You've yet to develop the critical thinking that, when mixed with selfishness, is the perfect recipe for hurting others. You feel no contempt for those that hurt you. Despite your relentless screams and squirms when I try to suck snot out of your nose or wash your face, you still beam with joy when I walk in the room.

You're entirely free from preconceptions and judgement—the kind that will ultimately be imposed on you by those around you, including, unintentionally, by me.

Your smile is truly genuine, completely uninhibited by insecurities. It is unmasked by facade, unlike the smiles of grownups. You don't care that you have no teeth, or that your jaw goes crooked when your grin is stretched to the max. It's nothing but the deepest, most primal emotion of happiness that turns the corners of your mouth upward, making your eyes glitter with wonder, simultaneously lighting up my life.

And then there's your laugh. So free and guttural, bursting up and out of your belly so fiercely it could knock me off my feet.

Babies are often referred to as "angelic," and this makes sense to me now. There's simply a not-of-this-world quality about you. It's somewhat unfortunate that you won't remember yourself this way—unscathed by society and life experiences. It seems almost too coincidental that your first childhood memories will likely coincide with your earliest human-like behaviors.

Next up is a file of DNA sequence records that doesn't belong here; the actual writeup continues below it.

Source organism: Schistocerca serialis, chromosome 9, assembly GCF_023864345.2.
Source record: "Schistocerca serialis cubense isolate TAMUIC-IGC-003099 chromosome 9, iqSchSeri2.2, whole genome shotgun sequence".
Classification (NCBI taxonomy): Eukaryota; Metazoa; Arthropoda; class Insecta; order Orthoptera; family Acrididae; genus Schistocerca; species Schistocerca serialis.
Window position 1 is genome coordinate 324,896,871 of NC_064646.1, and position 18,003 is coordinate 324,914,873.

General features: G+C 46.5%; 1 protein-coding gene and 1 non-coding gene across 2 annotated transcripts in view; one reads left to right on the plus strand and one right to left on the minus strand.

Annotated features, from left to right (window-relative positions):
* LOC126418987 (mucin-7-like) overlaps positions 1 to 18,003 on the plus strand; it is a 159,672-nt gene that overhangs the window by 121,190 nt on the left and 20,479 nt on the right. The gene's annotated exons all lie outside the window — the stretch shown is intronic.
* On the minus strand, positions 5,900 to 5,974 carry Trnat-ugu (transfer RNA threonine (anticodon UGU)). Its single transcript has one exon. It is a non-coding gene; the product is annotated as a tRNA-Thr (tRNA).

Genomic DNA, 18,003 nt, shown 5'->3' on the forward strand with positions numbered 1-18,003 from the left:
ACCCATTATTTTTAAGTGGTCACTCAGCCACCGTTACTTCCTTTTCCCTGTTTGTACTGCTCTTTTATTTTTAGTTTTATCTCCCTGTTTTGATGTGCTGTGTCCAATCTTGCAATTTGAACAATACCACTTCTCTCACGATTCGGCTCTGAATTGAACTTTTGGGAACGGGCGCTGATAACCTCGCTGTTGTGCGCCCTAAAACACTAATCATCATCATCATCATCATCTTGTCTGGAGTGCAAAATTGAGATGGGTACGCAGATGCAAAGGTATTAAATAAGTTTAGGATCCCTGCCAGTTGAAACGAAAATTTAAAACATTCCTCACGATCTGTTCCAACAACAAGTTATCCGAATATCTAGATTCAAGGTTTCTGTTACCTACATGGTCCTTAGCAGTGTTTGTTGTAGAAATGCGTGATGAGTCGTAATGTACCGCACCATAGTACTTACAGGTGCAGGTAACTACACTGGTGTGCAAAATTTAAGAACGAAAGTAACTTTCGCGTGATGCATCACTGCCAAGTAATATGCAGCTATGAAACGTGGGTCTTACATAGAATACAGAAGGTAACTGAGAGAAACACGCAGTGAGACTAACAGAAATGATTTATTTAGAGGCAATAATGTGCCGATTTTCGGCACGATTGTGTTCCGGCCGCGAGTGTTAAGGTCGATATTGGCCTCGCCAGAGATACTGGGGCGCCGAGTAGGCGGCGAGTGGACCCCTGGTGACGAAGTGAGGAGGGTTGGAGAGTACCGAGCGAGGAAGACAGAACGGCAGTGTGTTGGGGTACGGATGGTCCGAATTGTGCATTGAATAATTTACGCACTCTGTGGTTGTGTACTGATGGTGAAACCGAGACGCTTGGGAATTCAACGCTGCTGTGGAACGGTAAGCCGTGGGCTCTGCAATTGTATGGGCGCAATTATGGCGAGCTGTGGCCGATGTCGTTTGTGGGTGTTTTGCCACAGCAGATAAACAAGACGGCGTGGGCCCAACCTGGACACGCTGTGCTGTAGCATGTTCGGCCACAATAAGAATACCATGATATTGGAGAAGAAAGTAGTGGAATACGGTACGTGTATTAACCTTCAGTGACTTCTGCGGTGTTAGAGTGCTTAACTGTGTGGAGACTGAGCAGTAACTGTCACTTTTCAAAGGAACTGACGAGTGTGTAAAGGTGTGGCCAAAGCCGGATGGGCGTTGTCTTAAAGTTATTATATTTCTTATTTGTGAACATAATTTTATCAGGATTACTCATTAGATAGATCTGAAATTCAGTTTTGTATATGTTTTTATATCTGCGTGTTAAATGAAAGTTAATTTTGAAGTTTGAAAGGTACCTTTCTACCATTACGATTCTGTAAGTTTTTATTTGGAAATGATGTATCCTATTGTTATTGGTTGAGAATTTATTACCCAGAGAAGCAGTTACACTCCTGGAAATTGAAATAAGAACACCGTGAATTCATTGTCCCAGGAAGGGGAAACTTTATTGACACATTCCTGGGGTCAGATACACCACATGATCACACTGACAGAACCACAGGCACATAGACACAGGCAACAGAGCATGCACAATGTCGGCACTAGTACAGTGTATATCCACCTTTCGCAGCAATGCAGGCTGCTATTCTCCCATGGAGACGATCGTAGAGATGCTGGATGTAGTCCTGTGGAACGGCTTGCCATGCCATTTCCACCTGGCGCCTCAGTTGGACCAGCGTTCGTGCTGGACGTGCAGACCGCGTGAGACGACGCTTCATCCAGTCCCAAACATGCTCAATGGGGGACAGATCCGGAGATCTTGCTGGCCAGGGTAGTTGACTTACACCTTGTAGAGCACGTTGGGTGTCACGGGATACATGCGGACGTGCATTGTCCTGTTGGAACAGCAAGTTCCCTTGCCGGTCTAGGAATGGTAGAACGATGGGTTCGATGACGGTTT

The ability to manipulate based on fear of consequences. The feeling of disdain for not getting your way. Or even the positive human traits like kindness and empathy. The time will come when you will need to choose which traits you exude, but right now, you don't have to.

When these infant days are behind you, so too will be the flawless innocence that defines them. I can't help but sense a metaphysical disconnect between the being that you are now, and the being that you will become—as if somehow they are two separate individuals with their own souls.

This crib that contains you now, keeping you safe while you sleep, will not do this job forever. You will outgrow your crib, and you will outgrow your ignorance. The world will crush you as often as it inspires you. It will twist you and bend you and shape you and mold you, tearing you down and building you back up again—and you will have to fight to become what you want to be against what it will try to turn you into.

And when you've reached it, well, there's more bending and shaping to come. Because you're never truly done learning and growing—trying to be the best version of you that you can be. And the world will never stop finding ways to teach you.